This is a rush transcript of "Special Report With Bret Baier" from May 3, 2010. This copy may not be in its final form and may be updated.


ROBERT GIBBS, WHITE HOUSE PRESS SECRETARY: I think anybody that has the type of material they had in the car in Times Square, I would say that that was intended to terrorize, absolutely. I would say whoever, whoever did that would be categorized as a terrorist, yes.


SHANNON BREAM, GUEST HOST: All right, you heard it from the White House press secretary using the word "terrorist."

Let's bring in the panel now, Steve Hayes, senior writer for the Weekly Standard; A.B. Stoddard, associate editor of The Hill; and syndicated columnist Charles Krauthammer. Welcome, everyone.

Charles, let's start with you. Your reaction to that? The White House in this particular instance isn't wasting time getting to the word "terror" or "terrorism."

CHARLES KRAUTHAMMER, SYNDICATED COLUMNIST: That is quite an admission coming from this administration, particularly when you look at what happened in the Christmas bombing. If you remember what happened at that point, the president waited three days before he came out and he called the guy an isolated extremist.

His secretary of Homeland Security said the system worked and then the attorney general gave the guy his Miranda rights. That was not exactly a successful series of events. They have learned considering all the heat and criticism they took.

So they waited only two days. The press secretary admits the guy is a terrorist. How else do you describe a guy about to blow up Times Square with a car bomb? A bad electrician? I can't imagine what else you would call him. So that is something of an admission.

They are now talking about possible links to the outside. So apparently he is not a violent, an isolated extremist. And Napolitano, as always, slightly behind the curve said the attempt is amateurish, as if you need a diploma from Al Qaeda-U to kill a lot of Americans.

I would suggest, I would probably anticipate that if the guy who planted this is found he will likely not be read his Miranda rights right away. Although you have to ask where is the famous high-value interrogation group, the one that was supposed to be there Christmas day to interrogate the guy? This is an Obama answer to the harsh techniques of the Bush administration. And the Hague didn't exist at this time. Does it exist today? Who knows?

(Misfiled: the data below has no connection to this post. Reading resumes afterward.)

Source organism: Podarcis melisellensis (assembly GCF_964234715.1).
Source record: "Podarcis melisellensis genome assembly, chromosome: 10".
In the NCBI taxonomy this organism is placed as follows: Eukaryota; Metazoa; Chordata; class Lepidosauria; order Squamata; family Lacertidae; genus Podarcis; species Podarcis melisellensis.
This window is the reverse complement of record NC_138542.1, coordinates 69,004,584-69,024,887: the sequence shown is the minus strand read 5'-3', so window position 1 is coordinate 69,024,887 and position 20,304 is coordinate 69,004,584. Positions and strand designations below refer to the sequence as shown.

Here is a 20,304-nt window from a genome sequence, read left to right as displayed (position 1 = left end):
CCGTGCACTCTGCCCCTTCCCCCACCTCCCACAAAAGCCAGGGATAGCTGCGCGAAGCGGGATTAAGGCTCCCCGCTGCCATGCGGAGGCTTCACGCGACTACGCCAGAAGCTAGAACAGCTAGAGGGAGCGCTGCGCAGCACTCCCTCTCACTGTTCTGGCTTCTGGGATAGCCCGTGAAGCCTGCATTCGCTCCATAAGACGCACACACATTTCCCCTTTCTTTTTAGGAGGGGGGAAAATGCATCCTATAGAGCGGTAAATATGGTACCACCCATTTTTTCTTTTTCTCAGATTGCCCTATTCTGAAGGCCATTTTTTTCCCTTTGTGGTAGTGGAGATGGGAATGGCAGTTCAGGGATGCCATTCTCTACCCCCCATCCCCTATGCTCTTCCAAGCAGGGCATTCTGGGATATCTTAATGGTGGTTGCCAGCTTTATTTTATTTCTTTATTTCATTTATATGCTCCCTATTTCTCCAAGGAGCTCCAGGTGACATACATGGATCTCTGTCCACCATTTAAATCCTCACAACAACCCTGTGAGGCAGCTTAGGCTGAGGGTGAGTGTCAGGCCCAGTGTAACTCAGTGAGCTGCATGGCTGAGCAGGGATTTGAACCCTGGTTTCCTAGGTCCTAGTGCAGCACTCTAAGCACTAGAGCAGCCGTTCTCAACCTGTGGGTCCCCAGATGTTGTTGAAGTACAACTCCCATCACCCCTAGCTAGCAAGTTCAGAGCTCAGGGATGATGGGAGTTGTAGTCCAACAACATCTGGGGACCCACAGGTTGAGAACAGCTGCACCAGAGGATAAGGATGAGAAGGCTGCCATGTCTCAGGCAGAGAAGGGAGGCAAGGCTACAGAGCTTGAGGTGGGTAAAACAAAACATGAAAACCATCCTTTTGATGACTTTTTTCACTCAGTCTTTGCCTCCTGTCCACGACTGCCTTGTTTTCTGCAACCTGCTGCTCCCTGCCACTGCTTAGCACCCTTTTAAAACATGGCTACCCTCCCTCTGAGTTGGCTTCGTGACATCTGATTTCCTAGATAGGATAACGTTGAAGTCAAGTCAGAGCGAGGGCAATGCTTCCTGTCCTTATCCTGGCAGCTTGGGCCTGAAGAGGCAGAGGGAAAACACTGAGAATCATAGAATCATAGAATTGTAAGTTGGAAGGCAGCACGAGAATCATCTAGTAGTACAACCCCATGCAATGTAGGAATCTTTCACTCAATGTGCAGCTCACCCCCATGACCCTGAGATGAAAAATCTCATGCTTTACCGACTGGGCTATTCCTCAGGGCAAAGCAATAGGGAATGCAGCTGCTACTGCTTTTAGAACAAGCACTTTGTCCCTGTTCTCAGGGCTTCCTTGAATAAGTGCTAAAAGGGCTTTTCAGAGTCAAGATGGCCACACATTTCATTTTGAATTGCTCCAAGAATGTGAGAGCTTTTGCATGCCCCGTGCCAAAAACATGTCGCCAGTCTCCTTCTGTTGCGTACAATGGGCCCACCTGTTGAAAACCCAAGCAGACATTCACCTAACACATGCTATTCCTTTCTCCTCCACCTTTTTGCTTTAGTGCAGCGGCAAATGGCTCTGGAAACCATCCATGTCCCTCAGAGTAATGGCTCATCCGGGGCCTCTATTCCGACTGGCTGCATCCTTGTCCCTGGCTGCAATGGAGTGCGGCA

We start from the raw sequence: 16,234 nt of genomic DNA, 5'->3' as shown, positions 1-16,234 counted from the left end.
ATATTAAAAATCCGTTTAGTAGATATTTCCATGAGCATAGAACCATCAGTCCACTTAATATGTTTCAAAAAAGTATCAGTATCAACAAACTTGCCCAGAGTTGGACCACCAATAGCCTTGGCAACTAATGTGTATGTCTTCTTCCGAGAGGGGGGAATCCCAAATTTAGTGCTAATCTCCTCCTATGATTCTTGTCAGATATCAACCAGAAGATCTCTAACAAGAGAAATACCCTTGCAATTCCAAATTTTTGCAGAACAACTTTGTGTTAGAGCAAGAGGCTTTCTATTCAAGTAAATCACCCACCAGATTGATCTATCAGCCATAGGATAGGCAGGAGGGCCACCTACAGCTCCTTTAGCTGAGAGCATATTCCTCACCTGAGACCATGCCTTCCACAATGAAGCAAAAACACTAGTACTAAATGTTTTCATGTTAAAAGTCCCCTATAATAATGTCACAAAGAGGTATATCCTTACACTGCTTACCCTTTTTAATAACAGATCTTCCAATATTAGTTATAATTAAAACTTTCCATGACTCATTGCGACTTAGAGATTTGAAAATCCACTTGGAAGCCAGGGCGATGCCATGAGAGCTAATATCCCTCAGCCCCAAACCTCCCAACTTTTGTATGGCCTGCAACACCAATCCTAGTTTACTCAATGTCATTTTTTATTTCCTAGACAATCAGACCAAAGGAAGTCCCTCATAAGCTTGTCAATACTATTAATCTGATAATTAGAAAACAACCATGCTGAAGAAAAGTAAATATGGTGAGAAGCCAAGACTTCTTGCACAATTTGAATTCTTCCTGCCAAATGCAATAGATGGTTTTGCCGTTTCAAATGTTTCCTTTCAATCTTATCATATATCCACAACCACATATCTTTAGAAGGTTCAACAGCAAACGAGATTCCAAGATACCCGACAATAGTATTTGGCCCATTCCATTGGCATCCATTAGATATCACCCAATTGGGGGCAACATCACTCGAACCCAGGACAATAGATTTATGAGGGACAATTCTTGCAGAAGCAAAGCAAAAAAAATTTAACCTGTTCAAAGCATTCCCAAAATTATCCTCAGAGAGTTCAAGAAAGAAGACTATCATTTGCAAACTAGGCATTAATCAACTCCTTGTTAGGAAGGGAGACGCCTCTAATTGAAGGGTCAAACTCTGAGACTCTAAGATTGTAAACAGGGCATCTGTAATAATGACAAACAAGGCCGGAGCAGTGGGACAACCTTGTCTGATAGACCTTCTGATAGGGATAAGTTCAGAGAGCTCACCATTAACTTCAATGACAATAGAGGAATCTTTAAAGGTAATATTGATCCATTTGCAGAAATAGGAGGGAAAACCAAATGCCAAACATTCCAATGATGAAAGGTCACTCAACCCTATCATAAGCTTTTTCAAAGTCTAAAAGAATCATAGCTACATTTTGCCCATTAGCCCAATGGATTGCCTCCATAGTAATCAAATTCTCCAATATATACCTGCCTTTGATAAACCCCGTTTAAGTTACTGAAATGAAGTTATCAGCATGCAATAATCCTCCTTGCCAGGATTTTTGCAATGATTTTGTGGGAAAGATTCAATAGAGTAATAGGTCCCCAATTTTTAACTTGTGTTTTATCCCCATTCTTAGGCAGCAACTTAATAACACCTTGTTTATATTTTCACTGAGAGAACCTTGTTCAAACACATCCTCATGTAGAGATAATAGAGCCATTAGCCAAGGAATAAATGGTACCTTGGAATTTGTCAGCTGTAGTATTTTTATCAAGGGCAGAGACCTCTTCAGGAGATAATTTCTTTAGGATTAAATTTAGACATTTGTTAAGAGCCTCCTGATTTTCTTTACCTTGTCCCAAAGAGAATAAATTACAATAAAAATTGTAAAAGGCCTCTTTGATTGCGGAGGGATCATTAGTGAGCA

BREAM: A.B., Charles mentioned the Christmas day bomber, and we think of Fort Hood and other issues where the administration was criticized for not moving on to accept something as terrorism. Were they under a lot of heat to do that this time?

A.B. STODDARD, ASSOCIATE EDITOR, THE HILL: Absolutely, they were shellacked at Christmastime, and they learned terrorism is always political, it always will be. It is better to assume the worst. Investigate as they always would any international connection but assume there's an international connection.

And if it turns out to be isolated event and some form of domestic terrorism, that is fine later. But I think they learned their lesson they have to assume the worst, go big, and act quickly.

And it actually was amateurish. Not the way probably the secretary of homeland security should describe it, but what it means for us again we got lucky, which is truly frightening. And we don't even have a suspect yet. But as far as politics, they have learned their lesson for sure.

BREAM: And we are also getting a report, at least one report now, that the FBI joint terrorism task force has gotten involved with the investigation, which says lot as well, Steve.

STEVE HAYES, SENIOR WRITER, THE WEEKLY STANDARD: It suggests that there are the international links Charles referred to.

I'm not so quick to say they got it right and give them a pat on the back for this. The answer to the question Robert Gibbs, he doesn't have to give a five-second response. He has to say yes. Of course it's terrorism. That's an easy answer.

When you look at what Janet Napolitano said, she said twice yesterday in an interview with ABC news in which she was asked directly about possible external links and the history of those kinds of bombs in London and Glasgow in 2007, she said it was mostly likely a one-off event. That does not inspire confidence.